When you remortgage, you take out a new loan with either your existing lender or another lender. According to the Council of Mortgage Lenders (CML), there were 34,700 loans for remortgage in December 2016, worth a total £5.8bn – that’s an increase of 13% in volume and 14% in value – while Paragon reported they now account for 39% of all mortgages handled by advisers.
Remortgaging could help you free up money for something you really want, help you pay your mortgage off quicker by moving to a lower rate, or help you better manage your monthly household outgoings. TSB found that homeowners could save an average of £96 a month by remortgaging to a lower fixed rate deal.
You’ve sealed the deal, inked the contract and are about to move into your new home at last. But before you take a breather, there’s still plenty to do – some of it is the fun part (furnishings) and some of it is necessary administration tasks. Each of those can be done in a finance-friendly way though.
Here are our top tips for moving in to your new home, and how you could make the most of your finances.
Buying your first home can seem at times like climbing a particularly steep hill - daunting, confusing and with several pitfalls along the way. Prices are still rising, with the average UK first-time buyer home now costing £184,973, 7% up on that of a year ago1.
And finding the money for a deposit without help from the Bank Of Mum And Dad can be a real challenge – the typical first-time buyer deposit is now £33,222- that’s 133% of an average salary1. The average first-time buyer borrowed 3.49 times their income, and the average first-time buyer loan was an estimated £136,0001.
But with a few simple steps to prepare yourself financially, and make lenders see you in a positive light, you could approach buying your first home with a lot more confidence.
The mortgage affordability rules introduced in April 2014 take into account not only how much you are earning, but how much you are spending, and whether you actually have the money to make your monthly mortgage repayment. It could even lead to longer-term mortgages, potentially taking people past 65.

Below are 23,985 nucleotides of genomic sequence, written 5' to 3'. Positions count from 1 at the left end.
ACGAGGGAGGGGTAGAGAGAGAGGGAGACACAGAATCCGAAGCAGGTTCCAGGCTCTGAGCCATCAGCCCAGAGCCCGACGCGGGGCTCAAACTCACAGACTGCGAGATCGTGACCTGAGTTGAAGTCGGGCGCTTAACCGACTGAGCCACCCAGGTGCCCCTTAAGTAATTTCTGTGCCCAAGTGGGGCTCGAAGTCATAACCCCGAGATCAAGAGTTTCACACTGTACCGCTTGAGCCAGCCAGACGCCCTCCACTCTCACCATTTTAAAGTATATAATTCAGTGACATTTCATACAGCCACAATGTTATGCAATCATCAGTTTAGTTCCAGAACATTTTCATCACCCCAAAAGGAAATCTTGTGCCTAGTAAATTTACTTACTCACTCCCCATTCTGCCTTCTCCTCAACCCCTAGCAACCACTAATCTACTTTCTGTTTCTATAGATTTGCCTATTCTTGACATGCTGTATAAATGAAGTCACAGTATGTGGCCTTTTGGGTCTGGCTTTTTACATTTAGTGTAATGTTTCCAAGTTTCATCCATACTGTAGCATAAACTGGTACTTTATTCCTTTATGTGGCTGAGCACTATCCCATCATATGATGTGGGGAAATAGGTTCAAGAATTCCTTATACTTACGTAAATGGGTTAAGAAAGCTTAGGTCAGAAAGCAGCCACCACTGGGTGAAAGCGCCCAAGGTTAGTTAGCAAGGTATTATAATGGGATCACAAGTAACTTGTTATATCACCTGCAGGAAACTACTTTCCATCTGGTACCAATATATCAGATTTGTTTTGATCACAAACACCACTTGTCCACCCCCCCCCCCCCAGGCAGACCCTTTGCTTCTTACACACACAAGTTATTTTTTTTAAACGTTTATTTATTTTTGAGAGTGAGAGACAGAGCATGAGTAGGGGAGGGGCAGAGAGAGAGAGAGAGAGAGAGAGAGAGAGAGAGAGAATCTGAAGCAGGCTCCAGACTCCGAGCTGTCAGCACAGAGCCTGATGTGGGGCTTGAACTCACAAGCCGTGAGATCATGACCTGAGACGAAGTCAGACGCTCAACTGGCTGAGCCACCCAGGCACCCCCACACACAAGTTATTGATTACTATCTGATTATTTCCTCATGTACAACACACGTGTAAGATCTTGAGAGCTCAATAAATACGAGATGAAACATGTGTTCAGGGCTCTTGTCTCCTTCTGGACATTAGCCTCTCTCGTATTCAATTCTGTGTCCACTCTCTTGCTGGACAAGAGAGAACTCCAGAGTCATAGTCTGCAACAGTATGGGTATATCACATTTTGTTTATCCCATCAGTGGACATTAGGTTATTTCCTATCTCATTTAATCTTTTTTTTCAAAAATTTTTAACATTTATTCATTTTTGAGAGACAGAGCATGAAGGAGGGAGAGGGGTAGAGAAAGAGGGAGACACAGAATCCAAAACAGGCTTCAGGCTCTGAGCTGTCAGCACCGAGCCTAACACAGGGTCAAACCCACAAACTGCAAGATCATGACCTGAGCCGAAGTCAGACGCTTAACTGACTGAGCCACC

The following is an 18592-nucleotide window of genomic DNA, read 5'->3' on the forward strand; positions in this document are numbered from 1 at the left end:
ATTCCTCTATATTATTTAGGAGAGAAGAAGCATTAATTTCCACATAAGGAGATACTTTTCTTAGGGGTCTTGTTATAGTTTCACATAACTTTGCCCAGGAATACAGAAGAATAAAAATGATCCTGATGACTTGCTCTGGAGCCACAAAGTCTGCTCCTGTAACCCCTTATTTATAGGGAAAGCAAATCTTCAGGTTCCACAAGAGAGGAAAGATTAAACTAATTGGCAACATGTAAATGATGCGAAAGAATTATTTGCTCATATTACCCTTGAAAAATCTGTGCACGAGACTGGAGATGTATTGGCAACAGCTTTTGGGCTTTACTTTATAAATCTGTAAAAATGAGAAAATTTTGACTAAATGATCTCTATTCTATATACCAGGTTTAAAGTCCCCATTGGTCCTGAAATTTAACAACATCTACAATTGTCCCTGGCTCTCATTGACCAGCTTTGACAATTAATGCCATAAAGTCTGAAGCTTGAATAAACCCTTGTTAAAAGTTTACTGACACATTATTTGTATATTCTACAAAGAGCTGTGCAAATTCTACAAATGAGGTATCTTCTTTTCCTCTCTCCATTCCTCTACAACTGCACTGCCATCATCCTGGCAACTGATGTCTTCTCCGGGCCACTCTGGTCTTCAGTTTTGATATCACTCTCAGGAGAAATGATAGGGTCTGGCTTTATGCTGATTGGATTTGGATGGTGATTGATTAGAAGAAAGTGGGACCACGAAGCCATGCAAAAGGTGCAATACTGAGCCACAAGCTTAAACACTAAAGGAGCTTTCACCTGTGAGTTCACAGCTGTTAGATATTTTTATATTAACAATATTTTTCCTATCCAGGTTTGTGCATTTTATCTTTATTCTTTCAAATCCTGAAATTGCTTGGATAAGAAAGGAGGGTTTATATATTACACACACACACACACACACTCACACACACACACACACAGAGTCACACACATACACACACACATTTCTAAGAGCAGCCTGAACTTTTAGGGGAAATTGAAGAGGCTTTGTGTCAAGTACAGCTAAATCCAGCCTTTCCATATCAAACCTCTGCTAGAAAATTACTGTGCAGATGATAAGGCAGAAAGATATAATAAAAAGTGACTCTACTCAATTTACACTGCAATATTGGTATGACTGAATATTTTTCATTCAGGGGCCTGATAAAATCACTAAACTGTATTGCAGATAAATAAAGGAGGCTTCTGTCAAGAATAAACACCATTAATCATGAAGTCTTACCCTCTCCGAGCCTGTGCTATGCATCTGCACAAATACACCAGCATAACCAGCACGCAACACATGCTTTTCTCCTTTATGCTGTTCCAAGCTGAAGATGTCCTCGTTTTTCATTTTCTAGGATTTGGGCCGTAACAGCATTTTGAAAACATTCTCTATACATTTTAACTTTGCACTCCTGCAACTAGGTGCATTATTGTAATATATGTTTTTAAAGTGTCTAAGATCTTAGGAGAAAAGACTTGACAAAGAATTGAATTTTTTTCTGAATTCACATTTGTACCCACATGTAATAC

The consequence for many people though is that credit refusal can often lead to more attempts to get credit – and making multiple applications in a short space of time could have a serious impact on your chances of getting credit in the future.
There are a number of reasons you might be turned down – and finding out what they are could get you back on track.
Applying for a mortgage is likely to be one of the biggest financial decisions you ever make. Taking the time to prepare and really understanding what a lender is looking for – before you make your application – could not only affect you getting approved, but could also save you a lot of money in the long term.
This guide will give you some simple steps to follow to ensure you are in the best possible position to have the mortgage you can afford approved – and at the best rate.
The mortgage lending process Usually a lender (the bank or building society) will consider the following when deciding whether to approve your mortgage application:
The information in your application form, including your salary and employment status
The Financial Ombudsman Service ruled in the couple’s favour and ordered the bank to pay them £500 in compensation, saying that the bank had relied on “untested assumptions, stereotypes or generalisations in respect of age”.
Should we be given the chance to keep up mortgage payments past the age of 65?
It’s arguable that being 65 today - in terms of health, lifestyle, fitness and expectations – is not the same as being 65 twenty, certainly forty years ago. And 65 being the default retirement age has been phased out, and people can work as long as they choose to – employers are no longer allowed to discriminate against workers choosing to work beyond 65. Continue reading →
Could your credit history prevent you from getting a mortgage? Experian research has found that more than a quarter of people in the UK looking to buy their first home before 2016 – around 1.81 million people – have missed credit repayments, defaulted accounts and CCJs currently listed on their credit report*. And all of these could prevent them from securing a mortgage.
Managing credit accounts such as credit cards, mobile phone contracts and even some utility services can be important in order to build and maintain a good credit rating.
Visit the London Home Show – 26 September, Queen Elizabeth II Conference Centre, Westminster, 10am-5pm
There are many challenges faced by first time buyers trying to get on the housing ladder, particularly for those without the help of the Bank of Mum and Dad.
First time buyers should not lose hope, however, as there are now a wide range of affordable housing schemes to help people get onto the housing ladder and progress to a larger property. These include:
Buying a home with your partner or friends can be a much needed boost to get on the property ladder – helping to raise a bigger deposit and making your dream that extra bit more affordable.
Checking yourExperian Credit Reportcan also help you see if and how you are financially linked. It can also help you understand if you need a little work to tidy up your credit history before a joint mortgage application is made. Here are some key tips we’ve put together to help you, if that’s what you’re about to do.